I was a new assistant principal at a middle school. My role in this building was clear: I was in charge of all student discipline.
My days were quite busy, starting before the first bell and often continuing after the end of the school day. I would meet with one student after another, usually referred by a teacher demanding that I dole out some type of discipline to the offending student.
One morning I found a note in my mailbox from Betty, a sixth-grade teacher. She was having a challenging week and asked if I’d pray with her over her lunch period.
I had been open about my faith, so Betty felt she could ask me for prayer. And, I knew the limits of the law. I knew even assistant principals could take a lunch period (even though I usually did not), and I knew that on my lunch hour, my unassigned time, I could pray with a fellow staff member.
At 12:30 p.m., Betty showed up at my office, and we met for a peaceful, uninterrupted 30 minutes. No one knocked at my office door, and no one called on the phone during our time together . . . unheard of in my new role.
After the buses rolled out that afternoon, I got a call from the principal to come to his office.
The principal looked me in the eyes and asked, “Did you meet with Betty today during the school day and pray with her?”
Unbeknownst to me, he had gone through my mailbox and read the note she had sent me.
He pointed his authoritarian finger at me and yelled, “Don’t you ever pray in that office with a staff member again!”
The office grew silent, and I pondered my response.
I knew he was wrong and could not forbid me to pray with a peer.
As the Lord would have it, I had planned to teach a lesson on submitting to authority at a youth retreat that upcoming weekend, so the concept was front and center in my mind. I was going to cast the vision for young people to submit to their parents even if they were unfair or unreasonable at times . . . like my principal. I was planning to share the concept that they should extend the same level of grace toward their parents that the Lord offers to us. We are far from perfect, but receive citizenship in the Kingdom through His grace, and, in turn, we should give no less to others . . . including principals.
I held back my frustration and tried my best to focus on my teaching topic for the weekend.
I told him I had not sought out the prayer time, nor did I plan to do so in the future. I also felt it was important to share with him that this seemed like a moment set apart by God. (Thirty minutes of uninterrupted time never happens.) I told my principal that, since he was my authority, I would honor his request not to pray at school. However, I asked him if another prayer opportunity orchestrated by God occurred, would he, as my authority, accept accountability to God for preventing me from obeying God’s directive to pray.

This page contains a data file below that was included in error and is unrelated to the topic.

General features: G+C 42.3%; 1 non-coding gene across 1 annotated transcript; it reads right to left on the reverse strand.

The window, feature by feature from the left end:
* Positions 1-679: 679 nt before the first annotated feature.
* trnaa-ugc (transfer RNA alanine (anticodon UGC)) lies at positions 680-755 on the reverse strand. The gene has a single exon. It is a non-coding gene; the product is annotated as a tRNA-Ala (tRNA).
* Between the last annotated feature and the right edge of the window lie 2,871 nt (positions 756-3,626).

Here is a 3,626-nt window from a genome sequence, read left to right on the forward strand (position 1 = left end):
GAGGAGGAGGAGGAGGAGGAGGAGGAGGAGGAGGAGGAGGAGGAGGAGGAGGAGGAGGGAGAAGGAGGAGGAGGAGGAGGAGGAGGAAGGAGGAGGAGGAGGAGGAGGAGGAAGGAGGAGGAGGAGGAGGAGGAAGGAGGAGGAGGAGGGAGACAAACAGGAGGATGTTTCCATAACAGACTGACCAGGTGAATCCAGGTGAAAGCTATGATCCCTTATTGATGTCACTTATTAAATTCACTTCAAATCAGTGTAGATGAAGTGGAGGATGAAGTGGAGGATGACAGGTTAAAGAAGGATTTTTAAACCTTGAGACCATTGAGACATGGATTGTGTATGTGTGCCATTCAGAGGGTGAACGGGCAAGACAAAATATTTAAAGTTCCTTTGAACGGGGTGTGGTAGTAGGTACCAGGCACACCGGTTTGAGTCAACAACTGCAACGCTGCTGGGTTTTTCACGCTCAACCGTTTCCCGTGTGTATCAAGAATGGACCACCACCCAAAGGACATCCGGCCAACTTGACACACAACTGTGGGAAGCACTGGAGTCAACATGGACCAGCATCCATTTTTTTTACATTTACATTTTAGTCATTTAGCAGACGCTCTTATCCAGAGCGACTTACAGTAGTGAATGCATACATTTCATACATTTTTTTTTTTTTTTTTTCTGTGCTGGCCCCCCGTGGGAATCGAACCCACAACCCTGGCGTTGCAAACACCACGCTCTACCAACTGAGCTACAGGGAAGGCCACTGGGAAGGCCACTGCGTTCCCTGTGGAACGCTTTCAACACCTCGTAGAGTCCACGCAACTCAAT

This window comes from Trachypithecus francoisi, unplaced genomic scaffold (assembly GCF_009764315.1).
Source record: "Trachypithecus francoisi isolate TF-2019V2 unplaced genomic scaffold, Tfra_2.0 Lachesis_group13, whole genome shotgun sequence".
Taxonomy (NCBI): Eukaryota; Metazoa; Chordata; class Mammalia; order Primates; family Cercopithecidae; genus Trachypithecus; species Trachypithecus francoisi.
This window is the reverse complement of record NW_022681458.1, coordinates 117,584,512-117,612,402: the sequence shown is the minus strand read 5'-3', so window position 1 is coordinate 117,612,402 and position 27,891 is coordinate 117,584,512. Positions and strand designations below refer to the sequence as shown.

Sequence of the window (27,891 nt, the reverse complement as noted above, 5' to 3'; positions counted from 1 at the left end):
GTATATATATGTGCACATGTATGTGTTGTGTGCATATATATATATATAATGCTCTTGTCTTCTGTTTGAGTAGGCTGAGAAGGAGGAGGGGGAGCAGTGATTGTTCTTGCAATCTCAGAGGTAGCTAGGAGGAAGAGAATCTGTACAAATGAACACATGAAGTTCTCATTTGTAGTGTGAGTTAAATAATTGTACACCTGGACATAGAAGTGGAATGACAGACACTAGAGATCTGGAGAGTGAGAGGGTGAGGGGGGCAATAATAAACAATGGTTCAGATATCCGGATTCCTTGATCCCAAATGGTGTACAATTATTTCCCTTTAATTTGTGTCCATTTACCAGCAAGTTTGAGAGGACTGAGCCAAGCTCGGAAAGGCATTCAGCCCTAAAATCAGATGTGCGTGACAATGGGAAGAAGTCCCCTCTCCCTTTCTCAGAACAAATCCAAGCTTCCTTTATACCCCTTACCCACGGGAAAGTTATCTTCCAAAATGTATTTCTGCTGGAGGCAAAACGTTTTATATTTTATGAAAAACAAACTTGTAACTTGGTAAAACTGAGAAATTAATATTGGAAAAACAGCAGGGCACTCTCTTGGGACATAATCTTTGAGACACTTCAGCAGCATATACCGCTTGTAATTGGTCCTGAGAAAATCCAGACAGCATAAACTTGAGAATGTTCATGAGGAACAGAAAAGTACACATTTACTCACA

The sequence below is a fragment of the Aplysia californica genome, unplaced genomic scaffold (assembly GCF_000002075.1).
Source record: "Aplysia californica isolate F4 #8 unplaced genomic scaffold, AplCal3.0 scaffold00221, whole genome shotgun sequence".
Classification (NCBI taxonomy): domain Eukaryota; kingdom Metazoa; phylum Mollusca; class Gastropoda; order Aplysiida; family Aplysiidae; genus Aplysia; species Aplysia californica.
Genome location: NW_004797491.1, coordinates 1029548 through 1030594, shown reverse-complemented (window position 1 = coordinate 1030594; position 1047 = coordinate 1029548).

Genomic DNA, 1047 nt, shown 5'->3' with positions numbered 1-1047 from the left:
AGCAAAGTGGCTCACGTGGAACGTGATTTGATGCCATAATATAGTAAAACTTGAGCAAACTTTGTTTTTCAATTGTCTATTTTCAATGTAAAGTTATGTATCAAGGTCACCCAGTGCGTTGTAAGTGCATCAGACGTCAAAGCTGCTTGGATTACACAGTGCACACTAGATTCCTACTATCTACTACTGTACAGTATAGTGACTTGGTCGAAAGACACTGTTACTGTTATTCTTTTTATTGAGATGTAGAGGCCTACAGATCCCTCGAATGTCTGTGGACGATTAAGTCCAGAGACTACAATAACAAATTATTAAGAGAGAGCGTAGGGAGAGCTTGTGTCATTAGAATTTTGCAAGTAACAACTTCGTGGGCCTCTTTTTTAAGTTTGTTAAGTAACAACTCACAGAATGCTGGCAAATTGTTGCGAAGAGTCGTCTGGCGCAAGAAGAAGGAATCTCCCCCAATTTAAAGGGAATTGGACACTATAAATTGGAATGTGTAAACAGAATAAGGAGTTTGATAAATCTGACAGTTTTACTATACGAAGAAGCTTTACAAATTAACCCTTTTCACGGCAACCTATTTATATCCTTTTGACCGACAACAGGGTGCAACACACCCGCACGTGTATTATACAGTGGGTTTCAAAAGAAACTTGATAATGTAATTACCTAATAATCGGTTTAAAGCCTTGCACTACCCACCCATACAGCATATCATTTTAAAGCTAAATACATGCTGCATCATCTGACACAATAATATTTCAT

He was quiet for a moment, and it looked as if the blood had rushed out of his face.
Then his finger rose again as he said, “If you pray again, be sure to lock the door so people do not think we are running a cult here!”
I promised to do so, realizing he had just given me his blessing to pray in secret.
One of the Scriptures that has had great influence in my life is Ephesians 4:29.“Let no unwholesome word proceed from your mouth, but only such a word as is good for edification according to the need of the moment, so that it will give grace to those who hear”(NASB).I have a tendency to respond emotionally when under pressure. But, I have found if I run my response through Ephesians 4:29 before verbalizing my thoughts, I speak much less. And as a result, I believe I reflect the Lord’s grace through my responses.
Six months later, this same principal stopped by my office without calling, knocked on the door, came in, shut the door, and locked it.
He tearfully asked, “The next time you . . . ya know . . . talk with God, could you please mention my wife? She was just diagnosed with breast cancer.”
Had I demanded my rights six months ago—which had been a justifiable option—my principal never would have brought me a prayer request. Instead, I chose to show my principal grace, even though he didn’t deserve it.
Knowing our rights is a good thing. But, being sensitive to the Holy Spirit on how to respond when our rights are violated is a priority.
Showing our peers and authority figures grace does not come naturally. But, since the Holy Spirit within us is the Spirit of grace, we can listen to the Spirit’s guidance rather than react out of our emotions, even when under pressure.
Prior to serving for 14 years as Executive Director of CEAI, Finn had a 32-year career in public education. His roles included teacher, school counselor, assistant principal, principal, and superintendent. He is currently an Educational Consultant for CEAI.
Like what you’re reading? Then don’t miss an issue. Subscribe to be notified when the next issue is published.